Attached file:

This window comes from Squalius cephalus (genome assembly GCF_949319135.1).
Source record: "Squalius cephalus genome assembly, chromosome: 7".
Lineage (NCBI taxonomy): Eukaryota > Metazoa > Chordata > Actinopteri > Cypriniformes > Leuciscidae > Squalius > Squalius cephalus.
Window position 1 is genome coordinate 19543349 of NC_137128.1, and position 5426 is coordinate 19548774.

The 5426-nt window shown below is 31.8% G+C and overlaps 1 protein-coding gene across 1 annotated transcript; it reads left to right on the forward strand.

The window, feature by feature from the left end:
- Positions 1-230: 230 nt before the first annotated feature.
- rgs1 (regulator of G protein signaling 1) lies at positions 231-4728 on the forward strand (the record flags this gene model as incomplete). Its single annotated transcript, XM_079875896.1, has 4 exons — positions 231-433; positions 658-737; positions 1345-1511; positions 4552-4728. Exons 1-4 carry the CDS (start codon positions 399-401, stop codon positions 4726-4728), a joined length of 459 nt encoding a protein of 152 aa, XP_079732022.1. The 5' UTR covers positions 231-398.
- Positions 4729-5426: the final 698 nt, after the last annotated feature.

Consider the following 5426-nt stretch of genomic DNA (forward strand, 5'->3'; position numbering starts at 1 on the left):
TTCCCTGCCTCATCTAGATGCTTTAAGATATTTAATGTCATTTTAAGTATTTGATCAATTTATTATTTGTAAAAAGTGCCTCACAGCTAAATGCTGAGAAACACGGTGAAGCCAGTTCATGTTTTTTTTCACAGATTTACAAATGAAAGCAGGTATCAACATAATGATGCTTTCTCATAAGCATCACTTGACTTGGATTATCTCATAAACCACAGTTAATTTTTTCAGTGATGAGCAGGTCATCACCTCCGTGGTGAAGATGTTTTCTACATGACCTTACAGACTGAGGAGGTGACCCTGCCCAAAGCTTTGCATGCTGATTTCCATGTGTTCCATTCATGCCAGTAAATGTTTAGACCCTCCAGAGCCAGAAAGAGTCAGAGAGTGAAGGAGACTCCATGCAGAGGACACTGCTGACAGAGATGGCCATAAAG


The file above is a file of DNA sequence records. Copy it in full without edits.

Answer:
This window comes from Squalius cephalus (genome assembly GCF_949319135.1).
Source record: "Squalius cephalus genome assembly, chromosome: 7".
Lineage (NCBI taxonomy): Eukaryota > Metazoa > Chordata > Actinopteri > Cypriniformes > Leuciscidae > Squalius > Squalius cephalus.
Window position 1 is genome coordinate 19543349 of NC_137128.1, and position 5426 is coordinate 19548774.

The 5426-nt window shown below is 31.8% G+C and overlaps 1 protein-coding gene across 1 annotated transcript; it reads left to right on the forward strand.

The window, feature by feature from the left end:
- Positions 1-230: 230 nt before the first annotated feature.
- rgs1 (regulator of G protein signaling 1) lies at positions 231-4728 on the forward strand (the record flags this gene model as incomplete). Its single annotated transcript, XM_079875896.1, has 4 exons — positions 231-433; positions 658-737; positions 1345-1511; positions 4552-4728. Exons 1-4 carry the CDS (start codon positions 399-401, stop codon positions 4726-4728), a joined length of 459 nt encoding a protein of 152 aa, XP_079732022.1. The 5' UTR covers positions 231-398.
- Positions 4729-5426: the final 698 nt, after the last annotated feature.

Consider the following 5426-nt stretch of genomic DNA (forward strand, 5'->3'; position numbering starts at 1 on the left):
TTCCCTGCCTCATCTAGATGCTTTAAGATATTTAATGTCATTTTAAGTATTTGATCAATTTATTATTTGTAAAAAGTGCCTCACAGCTAAATGCTGAGAAACACGGTGAAGCCAGTTCATGTTTTTTTTCACAGATTTACAAATGAAAGCAGGTATCAACATAATGATGCTTTCTCATAAGCATCACTTGACTTGGATTATCTCATAAACCACAGTTAATTTTTTCAGTGATGAGCAGGTCATCACCTCCGTGGTGAAGATGTTTTCTACATGACCTTACAGACTGAGGAGGTGACCCTGCCCAAAGCTTTGCATGCTGATTTCCATGTGTTCCATTCATGCCAGTAAATGTTTAGACCCTCCAGAGCCAGAAAGAGTCAGAGAGTGAAGGAGACTCCATGCAGAGGACACTGCTGACAGAGATGGCCATAAAG